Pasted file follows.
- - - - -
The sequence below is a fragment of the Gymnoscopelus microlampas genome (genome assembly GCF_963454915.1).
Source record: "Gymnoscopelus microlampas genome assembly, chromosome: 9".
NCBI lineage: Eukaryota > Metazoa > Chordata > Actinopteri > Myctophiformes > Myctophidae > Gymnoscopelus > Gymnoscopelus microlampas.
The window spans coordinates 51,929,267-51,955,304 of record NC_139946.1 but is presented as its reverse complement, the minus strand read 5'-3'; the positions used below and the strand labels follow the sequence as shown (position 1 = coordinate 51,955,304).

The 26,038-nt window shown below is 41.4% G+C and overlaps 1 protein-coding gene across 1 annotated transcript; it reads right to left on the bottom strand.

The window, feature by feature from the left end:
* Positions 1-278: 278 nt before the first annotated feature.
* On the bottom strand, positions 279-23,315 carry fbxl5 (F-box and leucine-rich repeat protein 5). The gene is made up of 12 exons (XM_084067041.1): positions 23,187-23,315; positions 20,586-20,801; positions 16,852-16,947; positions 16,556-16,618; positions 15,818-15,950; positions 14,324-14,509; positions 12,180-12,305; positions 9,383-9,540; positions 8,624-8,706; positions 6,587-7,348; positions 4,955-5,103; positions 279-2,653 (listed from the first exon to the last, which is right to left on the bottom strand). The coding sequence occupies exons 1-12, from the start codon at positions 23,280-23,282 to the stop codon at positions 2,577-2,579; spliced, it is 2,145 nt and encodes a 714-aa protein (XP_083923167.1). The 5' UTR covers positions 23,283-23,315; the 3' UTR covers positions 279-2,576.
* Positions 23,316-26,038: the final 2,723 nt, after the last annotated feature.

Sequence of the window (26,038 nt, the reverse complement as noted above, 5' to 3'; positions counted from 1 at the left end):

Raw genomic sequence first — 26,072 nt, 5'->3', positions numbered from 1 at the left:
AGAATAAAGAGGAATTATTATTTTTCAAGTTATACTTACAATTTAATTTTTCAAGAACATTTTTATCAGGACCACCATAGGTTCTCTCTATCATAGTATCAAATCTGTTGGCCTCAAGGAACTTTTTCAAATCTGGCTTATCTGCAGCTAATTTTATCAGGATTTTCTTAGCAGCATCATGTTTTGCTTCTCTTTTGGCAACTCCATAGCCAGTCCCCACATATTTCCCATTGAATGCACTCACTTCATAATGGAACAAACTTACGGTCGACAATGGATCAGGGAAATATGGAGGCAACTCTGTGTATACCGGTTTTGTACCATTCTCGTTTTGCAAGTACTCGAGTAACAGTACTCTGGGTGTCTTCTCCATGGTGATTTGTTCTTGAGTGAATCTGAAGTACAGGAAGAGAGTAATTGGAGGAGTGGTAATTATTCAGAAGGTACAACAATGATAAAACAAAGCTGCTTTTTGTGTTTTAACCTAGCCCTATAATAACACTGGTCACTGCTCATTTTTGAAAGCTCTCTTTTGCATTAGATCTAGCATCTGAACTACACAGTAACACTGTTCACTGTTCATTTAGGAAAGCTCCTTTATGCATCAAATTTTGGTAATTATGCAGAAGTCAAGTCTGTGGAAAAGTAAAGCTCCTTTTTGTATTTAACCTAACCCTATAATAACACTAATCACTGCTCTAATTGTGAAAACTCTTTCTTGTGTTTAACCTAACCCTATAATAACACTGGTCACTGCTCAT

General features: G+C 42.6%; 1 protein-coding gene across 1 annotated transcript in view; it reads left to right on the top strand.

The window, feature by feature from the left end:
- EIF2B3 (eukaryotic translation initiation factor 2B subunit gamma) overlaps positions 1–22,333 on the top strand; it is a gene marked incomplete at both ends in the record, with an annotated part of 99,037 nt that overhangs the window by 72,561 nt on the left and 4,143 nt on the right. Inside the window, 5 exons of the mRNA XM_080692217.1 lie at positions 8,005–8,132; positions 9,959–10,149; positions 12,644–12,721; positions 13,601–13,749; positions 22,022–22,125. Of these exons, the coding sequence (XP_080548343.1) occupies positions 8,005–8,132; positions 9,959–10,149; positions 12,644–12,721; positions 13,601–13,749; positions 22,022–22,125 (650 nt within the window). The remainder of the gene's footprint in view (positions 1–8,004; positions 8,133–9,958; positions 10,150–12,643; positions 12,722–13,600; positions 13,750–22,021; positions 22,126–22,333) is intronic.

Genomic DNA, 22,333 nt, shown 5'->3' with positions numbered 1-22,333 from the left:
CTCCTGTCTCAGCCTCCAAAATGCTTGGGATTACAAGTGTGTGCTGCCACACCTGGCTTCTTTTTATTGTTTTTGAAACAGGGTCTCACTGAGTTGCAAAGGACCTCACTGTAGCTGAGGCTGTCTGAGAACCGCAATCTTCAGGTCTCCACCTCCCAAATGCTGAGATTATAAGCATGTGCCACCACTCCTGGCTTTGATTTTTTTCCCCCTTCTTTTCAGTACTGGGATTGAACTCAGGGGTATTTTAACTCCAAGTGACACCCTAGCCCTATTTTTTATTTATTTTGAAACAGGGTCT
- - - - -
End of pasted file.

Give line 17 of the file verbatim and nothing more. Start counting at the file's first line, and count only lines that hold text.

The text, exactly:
CTCCTGTCTCAGCCTCCAAAATGCTTGGGATTACAAGTGTGTGCTGCCACACCTGGCTTCTTTTTATTGTTTTTGAAACAGGGTCTCACTGAGTTGCAAAGGACCTCACTGTAGCTGAGGCTGTCTGAGAACCGCAATCTTCAGGTCTCCACCTCCCAAATGCTGAGATTATAAGCATGTGCCACCACTCCTGGCTTTGATTTTTTTCCCCCTTCTTTTCAGTACTGGGATTGAACTCAGGGGTATTTTAACTCCAAGTGACACCCTAGCCCTATTTTTTATTTATTTTGAAACAGGGTCT